IN RE: JUDICIAL REVIEW OF FINAL AGENCY DECISION OF THE N.C. BOARD OF CPA EXAMINERS IN THE MATTERS OF BELINDA L. JOHNSON, CPA #31871; AND BELINDA JOHNSON CPA, P.A., DATED JUNE 23, 2016
in the Supreme Court on 6 February 2018.
pursuant to N.C. G.S. § 7A-27(a)(2) from an opinion and
order dated 1 May 2017 entered by Judge Gregory P. McGuire,
Special Superior Court Judge for Complex Business Cases, in
Superior Court, Wake County, after the case was designated a
mandatory complex business case by the Chief Justice pursuant
to N.C. G.S. § 7A-45.4(b).
Heidgerd Law Office, LLP, by Jason E. Spain, C.D. Heidgerd,
and Eric D. Edwards, for petitioner-appellants.
& Pinnix, P.A., by Noel L. Allen and Nathan E. Standley;
and Frank X. Trainor, III, Staff Attorney, North Carolina
State Board of CPA Examiners, for respondent-appellee.
case we consider whether the North Carolina State Board of
Certified Public Accountant Examiners (the Board) can take
disciplinary action against an individual or entity regulated
by the Board for failure to follow a rule requiring
compliance with the terms of a peer review contract. We also
consider whether the Board's decision to suspend
petitioners' registration in this case was made based on
lawful procedure and substantial evidence. Because we
conclude that the Board lawfully required a certified
professional and her corporation to honor a private peer
review contract and that the Board's decision was based
on substantial evidence, we affirm the decision of the North
Carolina Business Court affirming the Board's
disciplining of petitioners.
Belinda Johnson is a Certified Public Accountant (CPA)
holding a certificate issued by the Board. Petitioner Belinda
Johnson CPA, P.A. (the Firm) is a registered certified public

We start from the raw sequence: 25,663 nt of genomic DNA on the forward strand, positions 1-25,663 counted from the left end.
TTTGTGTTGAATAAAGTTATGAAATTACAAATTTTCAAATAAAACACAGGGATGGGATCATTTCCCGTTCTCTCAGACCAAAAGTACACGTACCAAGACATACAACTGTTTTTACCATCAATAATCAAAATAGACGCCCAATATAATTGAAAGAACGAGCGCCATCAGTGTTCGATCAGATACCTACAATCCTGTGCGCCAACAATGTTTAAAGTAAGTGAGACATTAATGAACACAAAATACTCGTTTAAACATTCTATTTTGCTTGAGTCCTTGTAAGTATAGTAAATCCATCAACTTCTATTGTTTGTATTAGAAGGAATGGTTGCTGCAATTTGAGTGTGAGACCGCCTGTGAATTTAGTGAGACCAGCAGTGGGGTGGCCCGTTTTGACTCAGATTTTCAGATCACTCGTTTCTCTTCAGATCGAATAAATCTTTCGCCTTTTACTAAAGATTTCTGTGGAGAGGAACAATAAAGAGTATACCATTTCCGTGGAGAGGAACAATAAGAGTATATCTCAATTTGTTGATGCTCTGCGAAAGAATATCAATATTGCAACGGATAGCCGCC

accounting corporation, solely owned by Johnson. On 23 June
2016, the Board issued a final decision in which it
unanimously found that petitioners failed to comply with
required auditing standards, failed to fulfill the terms of a
peer review contract, and failed to timely respond to the
Board and its staff during an investigation. The Board
concluded that this conduct violated rules and standards
promulgated by the Board and suspended the Firm's
registration for three years or until petitioners fulfilled
the terms of their peer review contract. The Board also
imposed monetary penalties on Johnson, issued a five-year
revocation of Johnson's CPA certificate, and stayed that
revocation "provided Respondent Johnson complie[d] with
all North Carolina Accountancy laws and rules during the
period of the stayed revocation."
facts underlying the Board's decision arise from a 2013
peer review of petitioners' accounting and auditing
practice. In order to satisfy Board rule 21 NCAC 08M
.0105(d), requiring "[p]articipation in and completion
of the AICPA Peer Review Program, " petitioners entered
into a peer review contract with Tina Purvis of Hollingsworth
Avent Averre & Purvis, PA. The peer review contract
specified that Purvis would bill at a rate of $150 per hour
and estimated that the peer review would take between fifteen
and twenty-one hours. In part, Purvis performed a detailed
review of an audit petitioners had performed for one of their
not-for-profit clients (the client audit). Based upon this